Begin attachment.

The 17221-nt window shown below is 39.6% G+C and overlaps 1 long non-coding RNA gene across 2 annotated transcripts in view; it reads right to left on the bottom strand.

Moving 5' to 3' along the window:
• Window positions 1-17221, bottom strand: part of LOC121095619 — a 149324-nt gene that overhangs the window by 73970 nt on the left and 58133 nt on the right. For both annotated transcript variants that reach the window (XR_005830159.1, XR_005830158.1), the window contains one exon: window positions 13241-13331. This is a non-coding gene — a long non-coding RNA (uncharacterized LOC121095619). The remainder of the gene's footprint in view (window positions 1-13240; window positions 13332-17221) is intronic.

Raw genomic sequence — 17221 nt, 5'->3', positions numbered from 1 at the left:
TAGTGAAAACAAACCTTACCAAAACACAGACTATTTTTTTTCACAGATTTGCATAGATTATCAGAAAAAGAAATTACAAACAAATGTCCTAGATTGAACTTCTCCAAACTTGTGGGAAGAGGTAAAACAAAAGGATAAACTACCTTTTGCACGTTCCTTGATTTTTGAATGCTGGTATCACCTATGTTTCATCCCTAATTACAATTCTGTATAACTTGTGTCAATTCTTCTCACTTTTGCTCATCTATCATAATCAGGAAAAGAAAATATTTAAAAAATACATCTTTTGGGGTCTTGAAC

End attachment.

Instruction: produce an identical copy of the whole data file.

The 17221-nt window shown below is 39.6% G+C and overlaps 1 long non-coding RNA gene across 2 annotated transcripts in view; it reads right to left on the bottom strand.

Moving 5' to 3' along the window:
• Window positions 1-17221, bottom strand: part of LOC121095619 — a 149324-nt gene that overhangs the window by 73970 nt on the left and 58133 nt on the right. For both annotated transcript variants that reach the window (XR_005830159.1, XR_005830158.1), the window contains one exon: window positions 13241-13331. This is a non-coding gene — a long non-coding RNA (uncharacterized LOC121095619). The remainder of the gene's footprint in view (window positions 1-13240; window positions 13332-17221) is intronic.

Raw genomic sequence — 17221 nt, 5'->3', positions numbered from 1 at the left:
TAGTGAAAACAAACCTTACCAAAACACAGACTATTTTTTTTCACAGATTTGCATAGATTATCAGAAAAAGAAATTACAAACAAATGTCCTAGATTGAACTTCTCCAAACTTGTGGGAAGAGGTAAAACAAAAGGATAAACTACCTTTTGCACGTTCCTTGATTTTTGAATGCTGGTATCACCTATGTTTCATCCCTAATTACAATTCTGTATAACTTGTGTCAATTCTTCTCACTTTTGCTCATCTATCATAATCAGGAAAAGAAAATATTTAAAAAATACATCTTTTGGGGTCTTGAAC